How green is our valley?: five-year study of selected LIS journals from Taylor & Francis for green deposit of articles

Abstract:  This study reviews content from five different library and information science journals: Behavioral & Social Sciences Librarian, Collection Management, College & Undergraduate Libraries, Journal of Electronic Resources Librarianship and Journal of Library Administration over a five-year period from 2012–2016 to investigate the green deposit rate. Starting in 2011, Taylor & Francis, the publisher of these journals, waived the green deposit embargo for library and information science, heritage and archival content, which allows for immediate deposit of articles in these fields. The review looks at research articles and standing columns over the five years from these five journals to see if any articles were retrieved using the OA Button or through institutional repositories. Results indicate that less than a quarter of writers have chosen to make a green deposit of their articles in local or subject repositories. The discussion outlines some best practices to be undertaken by librarians, editors and Taylor & Francis to make this program more successful.

Getting serious about open access discovery – Is open access getting too big to ignore? | Musings about librarianship

“With all the intense interest Unpaywall is getting (See coverage in academic sites like Nature, ScienceChronicle of Higher education, as well as more mainstream tech sites like TechcruchGimzo), you might be surprised to know that Unpaywall isn’t in fact the first tool that promises to help users unlock paywalls by finding free versions.

Predecessors like Open Access button (3K users), Lazy Scholar button (7k Users), Google Scholar button (1.2 million users) all existed before Unpaywall(70k users) and are arguably every bit as capable as Unpaywall and yet remained a niche service for years.”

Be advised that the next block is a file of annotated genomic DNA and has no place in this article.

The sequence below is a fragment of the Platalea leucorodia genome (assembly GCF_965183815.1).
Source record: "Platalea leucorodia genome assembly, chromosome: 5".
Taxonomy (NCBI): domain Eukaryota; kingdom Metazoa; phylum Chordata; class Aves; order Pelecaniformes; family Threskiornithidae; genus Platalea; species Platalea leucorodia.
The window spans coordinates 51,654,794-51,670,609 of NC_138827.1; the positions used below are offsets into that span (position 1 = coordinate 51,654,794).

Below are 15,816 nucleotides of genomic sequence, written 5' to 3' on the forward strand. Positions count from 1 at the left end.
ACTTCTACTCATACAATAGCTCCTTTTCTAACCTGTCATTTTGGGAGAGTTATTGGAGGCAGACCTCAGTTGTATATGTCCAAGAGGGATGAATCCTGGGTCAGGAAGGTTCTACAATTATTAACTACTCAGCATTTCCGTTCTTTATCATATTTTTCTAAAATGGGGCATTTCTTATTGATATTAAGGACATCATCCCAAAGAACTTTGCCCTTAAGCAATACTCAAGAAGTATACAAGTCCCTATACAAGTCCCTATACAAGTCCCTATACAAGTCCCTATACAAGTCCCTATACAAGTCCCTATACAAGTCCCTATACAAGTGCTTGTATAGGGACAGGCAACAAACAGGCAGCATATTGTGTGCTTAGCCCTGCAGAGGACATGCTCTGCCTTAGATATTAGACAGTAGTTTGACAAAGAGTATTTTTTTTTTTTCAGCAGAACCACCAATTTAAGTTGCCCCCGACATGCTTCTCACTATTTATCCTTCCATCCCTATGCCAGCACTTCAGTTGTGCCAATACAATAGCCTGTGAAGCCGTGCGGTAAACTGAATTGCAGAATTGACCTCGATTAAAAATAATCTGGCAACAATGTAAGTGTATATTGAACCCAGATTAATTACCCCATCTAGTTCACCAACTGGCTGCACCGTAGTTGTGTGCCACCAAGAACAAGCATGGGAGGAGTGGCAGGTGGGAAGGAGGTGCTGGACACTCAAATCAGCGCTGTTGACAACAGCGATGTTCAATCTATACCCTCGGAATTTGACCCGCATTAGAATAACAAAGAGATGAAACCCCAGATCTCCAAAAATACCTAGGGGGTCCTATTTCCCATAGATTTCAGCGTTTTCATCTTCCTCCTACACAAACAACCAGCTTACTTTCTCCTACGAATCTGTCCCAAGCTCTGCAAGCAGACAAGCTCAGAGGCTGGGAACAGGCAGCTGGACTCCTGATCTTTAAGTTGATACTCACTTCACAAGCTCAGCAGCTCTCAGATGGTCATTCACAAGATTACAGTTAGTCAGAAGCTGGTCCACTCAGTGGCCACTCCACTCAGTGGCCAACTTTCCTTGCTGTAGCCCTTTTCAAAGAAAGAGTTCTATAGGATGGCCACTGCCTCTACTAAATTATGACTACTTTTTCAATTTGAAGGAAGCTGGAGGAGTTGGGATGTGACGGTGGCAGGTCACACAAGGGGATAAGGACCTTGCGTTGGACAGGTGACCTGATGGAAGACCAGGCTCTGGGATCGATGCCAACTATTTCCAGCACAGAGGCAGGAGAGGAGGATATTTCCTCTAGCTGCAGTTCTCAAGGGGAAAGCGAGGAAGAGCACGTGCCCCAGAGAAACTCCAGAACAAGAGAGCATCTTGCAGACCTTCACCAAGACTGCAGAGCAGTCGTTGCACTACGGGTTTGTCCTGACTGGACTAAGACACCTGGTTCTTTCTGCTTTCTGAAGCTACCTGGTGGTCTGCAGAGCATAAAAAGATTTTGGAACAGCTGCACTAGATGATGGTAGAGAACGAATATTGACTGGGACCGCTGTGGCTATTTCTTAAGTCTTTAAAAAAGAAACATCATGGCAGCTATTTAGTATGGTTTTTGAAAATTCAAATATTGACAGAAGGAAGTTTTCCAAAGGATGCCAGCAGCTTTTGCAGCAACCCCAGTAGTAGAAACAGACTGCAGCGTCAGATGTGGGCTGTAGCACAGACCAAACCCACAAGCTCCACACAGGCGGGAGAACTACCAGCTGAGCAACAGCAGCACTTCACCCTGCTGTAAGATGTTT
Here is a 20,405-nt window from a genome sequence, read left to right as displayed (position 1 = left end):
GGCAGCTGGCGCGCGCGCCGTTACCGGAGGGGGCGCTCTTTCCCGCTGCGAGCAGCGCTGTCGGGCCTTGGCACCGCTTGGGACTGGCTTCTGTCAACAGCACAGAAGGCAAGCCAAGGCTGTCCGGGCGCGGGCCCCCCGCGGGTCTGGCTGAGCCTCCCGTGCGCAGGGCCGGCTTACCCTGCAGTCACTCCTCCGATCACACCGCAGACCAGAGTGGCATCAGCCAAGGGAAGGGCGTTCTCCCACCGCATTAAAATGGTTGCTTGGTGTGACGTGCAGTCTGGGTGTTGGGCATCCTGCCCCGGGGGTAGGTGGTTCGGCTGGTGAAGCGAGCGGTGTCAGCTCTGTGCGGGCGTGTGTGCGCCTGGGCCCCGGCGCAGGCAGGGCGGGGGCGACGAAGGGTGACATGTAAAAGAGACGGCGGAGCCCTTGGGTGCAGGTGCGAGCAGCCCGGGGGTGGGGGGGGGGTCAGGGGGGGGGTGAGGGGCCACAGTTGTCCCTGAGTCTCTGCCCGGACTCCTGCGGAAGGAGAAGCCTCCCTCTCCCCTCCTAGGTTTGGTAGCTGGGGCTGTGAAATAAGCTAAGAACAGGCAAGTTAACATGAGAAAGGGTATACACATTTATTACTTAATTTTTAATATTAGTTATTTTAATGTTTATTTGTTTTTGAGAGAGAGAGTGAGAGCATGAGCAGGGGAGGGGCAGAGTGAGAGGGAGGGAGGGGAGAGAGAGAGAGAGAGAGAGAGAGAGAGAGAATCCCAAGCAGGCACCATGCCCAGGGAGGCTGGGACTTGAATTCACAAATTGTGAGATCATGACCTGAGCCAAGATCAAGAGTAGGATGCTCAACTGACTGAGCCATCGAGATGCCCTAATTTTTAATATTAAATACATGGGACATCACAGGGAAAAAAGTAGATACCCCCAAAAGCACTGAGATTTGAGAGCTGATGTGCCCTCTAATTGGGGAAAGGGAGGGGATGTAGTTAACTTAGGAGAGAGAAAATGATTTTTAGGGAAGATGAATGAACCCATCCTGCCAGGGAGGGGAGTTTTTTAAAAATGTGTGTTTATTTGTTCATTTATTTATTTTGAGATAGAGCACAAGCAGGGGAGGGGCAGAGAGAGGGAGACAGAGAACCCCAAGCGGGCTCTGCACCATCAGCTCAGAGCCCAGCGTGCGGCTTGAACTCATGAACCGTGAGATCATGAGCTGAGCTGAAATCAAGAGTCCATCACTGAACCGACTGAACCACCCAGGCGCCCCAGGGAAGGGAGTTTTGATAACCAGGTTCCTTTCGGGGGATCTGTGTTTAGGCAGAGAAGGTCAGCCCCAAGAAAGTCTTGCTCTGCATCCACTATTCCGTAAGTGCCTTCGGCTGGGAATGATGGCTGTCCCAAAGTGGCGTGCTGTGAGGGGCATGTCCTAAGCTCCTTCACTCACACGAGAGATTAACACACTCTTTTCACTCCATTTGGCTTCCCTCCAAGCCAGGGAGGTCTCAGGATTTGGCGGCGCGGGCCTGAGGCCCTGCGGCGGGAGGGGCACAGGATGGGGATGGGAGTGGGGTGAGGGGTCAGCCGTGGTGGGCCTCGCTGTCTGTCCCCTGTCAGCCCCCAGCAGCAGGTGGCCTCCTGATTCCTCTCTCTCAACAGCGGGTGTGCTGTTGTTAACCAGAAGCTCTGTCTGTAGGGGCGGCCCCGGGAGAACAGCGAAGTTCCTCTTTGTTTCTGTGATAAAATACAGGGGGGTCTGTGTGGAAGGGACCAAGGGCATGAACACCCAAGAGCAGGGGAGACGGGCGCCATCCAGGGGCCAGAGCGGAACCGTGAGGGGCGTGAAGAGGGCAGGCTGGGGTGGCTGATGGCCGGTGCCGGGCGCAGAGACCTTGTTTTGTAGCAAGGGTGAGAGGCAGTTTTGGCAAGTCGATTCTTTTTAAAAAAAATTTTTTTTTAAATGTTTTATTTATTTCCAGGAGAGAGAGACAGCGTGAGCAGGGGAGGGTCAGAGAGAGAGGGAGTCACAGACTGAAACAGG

Help request paywalled articles about Open Access be made accessible

“We can request this research through the Open Access Button. Teresa and I both requested 20 each. We’d love for you to help us request the rest. It’s easy and you can help make more research accessible to all whether you have time to make 1 or 50 requests!

1: Create an Open Access Button account.  All that is needed is your email (to notify you when the request is fulfilled), but you can also provide your name, position, and/or affiliation (authors are more likely to help actual people).

2. Search  Grab the DOI or title from this spreadsheet and paste it into the search box on the Open Access Button site.

3. Share a story and submit Tell the Button how getting access to the research will help you?—?this will be shared with the author and can be critical in convincing them to archive their research. You can either use the story below that Teresa and I have used, or create your own.

I’m really excited about your research related to Open Access. Unfortunately, it is not accessible to all. Librarians, open access advocates, and researchers could benefit from your article if you make it openly available. Please archive it, so we can all learn from your research!

4. Update the spreadsheet After you submit your request, copy the url and paste it in the “OAB Request Link” field on the spreadsheet.

That’s it! You’re a star!

The Open Access Button’s request system will email the author and request they archive the article to make it accessible to everyone. Thanks for helping make more research open!”